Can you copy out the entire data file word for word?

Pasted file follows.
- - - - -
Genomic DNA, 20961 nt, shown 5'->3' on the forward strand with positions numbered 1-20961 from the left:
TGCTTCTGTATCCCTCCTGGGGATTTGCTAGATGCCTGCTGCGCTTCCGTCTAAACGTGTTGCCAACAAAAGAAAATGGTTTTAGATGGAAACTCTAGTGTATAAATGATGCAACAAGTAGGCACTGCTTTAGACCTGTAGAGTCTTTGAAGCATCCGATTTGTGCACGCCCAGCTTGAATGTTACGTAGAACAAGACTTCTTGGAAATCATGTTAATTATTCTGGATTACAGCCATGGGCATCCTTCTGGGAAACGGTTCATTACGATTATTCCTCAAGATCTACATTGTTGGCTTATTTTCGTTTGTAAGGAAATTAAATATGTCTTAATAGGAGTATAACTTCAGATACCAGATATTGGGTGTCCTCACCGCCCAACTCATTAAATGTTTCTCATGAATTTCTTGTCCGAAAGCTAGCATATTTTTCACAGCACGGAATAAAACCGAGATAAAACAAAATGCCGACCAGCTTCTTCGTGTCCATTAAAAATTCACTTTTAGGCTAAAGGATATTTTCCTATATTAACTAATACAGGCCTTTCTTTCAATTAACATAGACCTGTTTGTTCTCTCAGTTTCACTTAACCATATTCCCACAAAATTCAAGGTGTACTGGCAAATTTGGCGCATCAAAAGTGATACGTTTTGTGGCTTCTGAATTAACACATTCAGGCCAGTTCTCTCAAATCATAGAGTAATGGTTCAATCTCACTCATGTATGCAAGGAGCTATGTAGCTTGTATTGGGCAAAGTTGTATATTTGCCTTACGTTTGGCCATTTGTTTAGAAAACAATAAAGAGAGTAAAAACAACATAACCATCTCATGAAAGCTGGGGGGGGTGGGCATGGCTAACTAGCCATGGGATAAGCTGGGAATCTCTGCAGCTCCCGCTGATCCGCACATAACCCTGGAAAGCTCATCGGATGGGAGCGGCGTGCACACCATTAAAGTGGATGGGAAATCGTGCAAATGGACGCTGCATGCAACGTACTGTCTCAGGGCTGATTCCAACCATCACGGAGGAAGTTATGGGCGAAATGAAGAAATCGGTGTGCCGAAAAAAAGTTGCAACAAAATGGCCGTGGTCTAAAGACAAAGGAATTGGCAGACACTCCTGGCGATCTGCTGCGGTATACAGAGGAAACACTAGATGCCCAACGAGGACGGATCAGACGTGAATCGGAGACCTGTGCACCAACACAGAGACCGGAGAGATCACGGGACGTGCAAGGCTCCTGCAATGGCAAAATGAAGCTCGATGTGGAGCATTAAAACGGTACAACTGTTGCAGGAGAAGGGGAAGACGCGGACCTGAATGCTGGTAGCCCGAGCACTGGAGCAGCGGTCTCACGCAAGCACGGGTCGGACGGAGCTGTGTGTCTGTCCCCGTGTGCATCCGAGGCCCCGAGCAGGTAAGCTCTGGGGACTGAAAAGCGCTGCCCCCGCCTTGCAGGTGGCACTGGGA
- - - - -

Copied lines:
Genomic DNA, 20961 nt, shown 5'->3' on the forward strand with positions numbered 1-20961 from the left:
TGCTTCTGTATCCCTCCTGGGGATTTGCTAGATGCCTGCTGCGCTTCCGTCTAAACGTGTTGCCAACAAAAGAAAATGGTTTTAGATGGAAACTCTAGTGTATAAATGATGCAACAAGTAGGCACTGCTTTAGACCTGTAGAGTCTTTGAAGCATCCGATTTGTGCACGCCCAGCTTGAATGTTACGTAGAACAAGACTTCTTGGAAATCATGTTAATTATTCTGGATTACAGCCATGGGCATCCTTCTGGGAAACGGTTCATTACGATTATTCCTCAAGATCTACATTGTTGGCTTATTTTCGTTTGTAAGGAAATTAAATATGTCTTAATAGGAGTATAACTTCAGATACCAGATATTGGGTGTCCTCACCGCCCAACTCATTAAATGTTTCTCATGAATTTCTTGTCCGAAAGCTAGCATATTTTTCACAGCACGGAATAAAACCGAGATAAAACAAAATGCCGACCAGCTTCTTCGTGTCCATTAAAAATTCACTTTTAGGCTAAAGGATATTTTCCTATATTAACTAATACAGGCCTTTCTTTCAATTAACATAGACCTGTTTGTTCTCTCAGTTTCACTTAACCATATTCCCACAAAATTCAAGGTGTACTGGCAAATTTGGCGCATCAAAAGTGATACGTTTTGTGGCTTCTGAATTAACACATTCAGGCCAGTTCTCTCAAATCATAGAGTAATGGTTCAATCTCACTCATGTATGCAAGGAGCTATGTAGCTTGTATTGGGCAAAGTTGTATATTTGCCTTACGTTTGGCCATTTGTTTAGAAAACAATAAAGAGAGTAAAAACAACATAACCATCTCATGAAAGCTGGGGGGGGTGGGCATGGCTAACTAGCCATGGGATAAGCTGGGAATCTCTGCAGCTCCCGCTGATCCGCACATAACCCTGGAAAGCTCATCGGATGGGAGCGGCGTGCACACCATTAAAGTGGATGGGAAATCGTGCAAATGGACGCTGCATGCAACGTACTGTCTCAGGGCTGATTCCAACCATCACGGAGGAAGTTATGGGCGAAATGAAGAAATCGGTGTGCCGAAAAAAAGTTGCAACAAAATGGCCGTGGTCTAAAGACAAAGGAATTGGCAGACACTCCTGGCGATCTGCTGCGGTATACAGAGGAAACACTAGATGCCCAACGAGGACGGATCAGACGTGAATCGGAGACCTGTGCACCAACACAGAGACCGGAGAGATCACGGGACGTGCAAGGCTCCTGCAATGGCAAAATGAAGCTCGATGTGGAGCATTAAAACGGTACAACTGTTGCAGGAGAAGGGGAAGACGCGGACCTGAATGCTGGTAGCCCGAGCACTGGAGCAGCGGTCTCACGCAAGCACGGGTCGGACGGAGCTGTGTGTCTGTCCCCGTGTGCATCCGAGGCCCCGAGCAGGTAAGCTCTGGGGACTGAAAAGCGCTGCCCCCGCCTTGCAGGTGGCACTGGGA